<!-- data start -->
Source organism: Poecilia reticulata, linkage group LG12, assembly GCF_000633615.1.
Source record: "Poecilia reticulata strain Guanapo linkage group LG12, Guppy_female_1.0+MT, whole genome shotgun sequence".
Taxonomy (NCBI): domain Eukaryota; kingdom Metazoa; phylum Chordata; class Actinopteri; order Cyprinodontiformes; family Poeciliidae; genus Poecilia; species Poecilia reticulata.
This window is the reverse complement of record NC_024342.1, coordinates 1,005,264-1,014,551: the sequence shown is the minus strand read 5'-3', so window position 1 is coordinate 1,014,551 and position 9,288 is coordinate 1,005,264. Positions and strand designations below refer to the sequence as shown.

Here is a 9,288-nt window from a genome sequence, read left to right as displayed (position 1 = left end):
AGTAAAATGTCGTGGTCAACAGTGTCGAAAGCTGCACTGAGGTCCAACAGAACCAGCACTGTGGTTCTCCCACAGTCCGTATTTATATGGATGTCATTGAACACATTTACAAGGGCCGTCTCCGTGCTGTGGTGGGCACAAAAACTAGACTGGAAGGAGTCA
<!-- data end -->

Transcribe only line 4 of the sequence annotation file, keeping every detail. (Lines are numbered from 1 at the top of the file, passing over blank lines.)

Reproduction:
This window is the reverse complement of record NC_024342.1, coordinates 1,005,264-1,014,551: the sequence shown is the minus strand read 5'-3', so window position 1 is coordinate 1,014,551 and position 9,288 is coordinate 1,005,264. Positions and strand designations below refer to the sequence as shown.